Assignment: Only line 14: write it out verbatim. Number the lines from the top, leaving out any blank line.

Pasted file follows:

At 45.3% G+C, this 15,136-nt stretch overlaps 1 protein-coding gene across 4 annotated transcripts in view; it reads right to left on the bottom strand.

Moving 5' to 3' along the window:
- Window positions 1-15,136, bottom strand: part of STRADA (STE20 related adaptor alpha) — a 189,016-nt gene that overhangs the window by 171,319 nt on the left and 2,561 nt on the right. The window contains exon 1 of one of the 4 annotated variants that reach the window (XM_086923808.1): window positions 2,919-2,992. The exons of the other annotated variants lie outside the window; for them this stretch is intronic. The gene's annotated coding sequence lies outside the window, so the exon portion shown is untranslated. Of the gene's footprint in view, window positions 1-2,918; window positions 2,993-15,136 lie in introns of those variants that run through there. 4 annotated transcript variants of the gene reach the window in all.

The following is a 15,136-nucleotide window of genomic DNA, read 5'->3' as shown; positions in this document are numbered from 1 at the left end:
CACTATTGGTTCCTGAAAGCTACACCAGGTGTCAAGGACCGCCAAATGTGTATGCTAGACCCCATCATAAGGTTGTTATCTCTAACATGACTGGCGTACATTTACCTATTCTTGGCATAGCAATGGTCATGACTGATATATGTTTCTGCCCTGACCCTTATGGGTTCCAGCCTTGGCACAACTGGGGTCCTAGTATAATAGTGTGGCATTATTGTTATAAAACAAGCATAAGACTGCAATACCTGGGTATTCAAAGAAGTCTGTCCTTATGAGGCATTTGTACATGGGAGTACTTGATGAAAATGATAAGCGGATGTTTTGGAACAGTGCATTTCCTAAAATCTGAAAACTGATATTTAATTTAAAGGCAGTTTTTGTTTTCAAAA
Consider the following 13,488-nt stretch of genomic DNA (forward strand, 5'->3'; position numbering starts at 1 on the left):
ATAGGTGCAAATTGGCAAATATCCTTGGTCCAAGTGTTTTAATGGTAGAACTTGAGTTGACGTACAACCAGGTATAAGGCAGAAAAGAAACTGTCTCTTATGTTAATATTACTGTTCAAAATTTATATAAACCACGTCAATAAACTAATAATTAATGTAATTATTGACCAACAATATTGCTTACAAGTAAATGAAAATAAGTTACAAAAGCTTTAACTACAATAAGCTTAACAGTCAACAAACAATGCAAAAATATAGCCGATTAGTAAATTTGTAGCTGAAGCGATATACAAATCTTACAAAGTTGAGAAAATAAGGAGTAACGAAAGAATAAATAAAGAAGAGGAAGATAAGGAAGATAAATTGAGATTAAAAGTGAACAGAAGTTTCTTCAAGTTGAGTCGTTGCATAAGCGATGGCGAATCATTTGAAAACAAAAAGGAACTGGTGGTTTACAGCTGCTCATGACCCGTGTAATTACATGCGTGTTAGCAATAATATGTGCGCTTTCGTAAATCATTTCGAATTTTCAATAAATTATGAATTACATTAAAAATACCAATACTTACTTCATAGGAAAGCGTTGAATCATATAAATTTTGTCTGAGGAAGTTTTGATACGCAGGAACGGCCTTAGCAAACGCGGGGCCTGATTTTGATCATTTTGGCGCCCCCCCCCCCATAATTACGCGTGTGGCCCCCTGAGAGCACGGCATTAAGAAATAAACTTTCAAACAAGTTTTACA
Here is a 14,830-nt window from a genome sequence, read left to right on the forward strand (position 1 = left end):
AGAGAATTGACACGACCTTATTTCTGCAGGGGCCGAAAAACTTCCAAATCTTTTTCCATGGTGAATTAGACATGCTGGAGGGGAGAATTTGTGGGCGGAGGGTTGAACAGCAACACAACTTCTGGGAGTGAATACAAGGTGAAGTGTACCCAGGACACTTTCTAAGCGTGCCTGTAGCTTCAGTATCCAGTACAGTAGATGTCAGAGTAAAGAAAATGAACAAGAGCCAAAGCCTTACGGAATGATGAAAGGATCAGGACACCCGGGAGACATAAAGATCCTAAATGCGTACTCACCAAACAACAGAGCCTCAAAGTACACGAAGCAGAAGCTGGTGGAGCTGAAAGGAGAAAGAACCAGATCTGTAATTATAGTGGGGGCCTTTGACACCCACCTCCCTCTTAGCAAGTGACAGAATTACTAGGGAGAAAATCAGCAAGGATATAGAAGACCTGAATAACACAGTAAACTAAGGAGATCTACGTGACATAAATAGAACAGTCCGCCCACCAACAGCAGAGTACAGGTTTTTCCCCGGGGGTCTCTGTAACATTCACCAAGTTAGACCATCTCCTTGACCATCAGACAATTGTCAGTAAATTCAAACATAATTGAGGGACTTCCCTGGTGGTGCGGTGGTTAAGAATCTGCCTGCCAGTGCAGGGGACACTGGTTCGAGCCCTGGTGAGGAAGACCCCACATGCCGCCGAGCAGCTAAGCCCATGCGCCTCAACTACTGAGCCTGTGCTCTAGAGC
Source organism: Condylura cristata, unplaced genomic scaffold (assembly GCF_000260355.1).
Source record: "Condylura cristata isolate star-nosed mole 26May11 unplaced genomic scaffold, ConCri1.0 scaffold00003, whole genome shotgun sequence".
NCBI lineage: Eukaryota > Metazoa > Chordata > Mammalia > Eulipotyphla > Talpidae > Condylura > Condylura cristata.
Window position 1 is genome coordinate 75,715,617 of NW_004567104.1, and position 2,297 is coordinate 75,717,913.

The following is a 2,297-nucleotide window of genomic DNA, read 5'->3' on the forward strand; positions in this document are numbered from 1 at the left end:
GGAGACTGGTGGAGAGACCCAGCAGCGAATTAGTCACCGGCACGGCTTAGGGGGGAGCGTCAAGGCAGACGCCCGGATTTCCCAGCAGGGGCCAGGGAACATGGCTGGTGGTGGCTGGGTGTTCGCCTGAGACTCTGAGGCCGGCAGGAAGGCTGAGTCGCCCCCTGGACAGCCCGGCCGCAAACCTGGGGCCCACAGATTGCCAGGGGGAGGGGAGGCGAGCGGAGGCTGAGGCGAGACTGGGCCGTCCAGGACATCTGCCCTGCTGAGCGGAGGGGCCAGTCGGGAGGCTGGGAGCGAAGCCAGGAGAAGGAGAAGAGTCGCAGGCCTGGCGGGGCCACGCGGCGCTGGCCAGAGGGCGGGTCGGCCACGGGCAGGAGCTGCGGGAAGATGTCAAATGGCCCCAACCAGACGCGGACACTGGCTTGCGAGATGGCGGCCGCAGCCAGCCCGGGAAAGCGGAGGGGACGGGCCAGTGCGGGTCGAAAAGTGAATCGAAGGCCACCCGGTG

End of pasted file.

The following is a 2,297-nucleotide window of genomic DNA, read 5'->3' on the forward strand; positions in this document are numbered from 1 at the left end: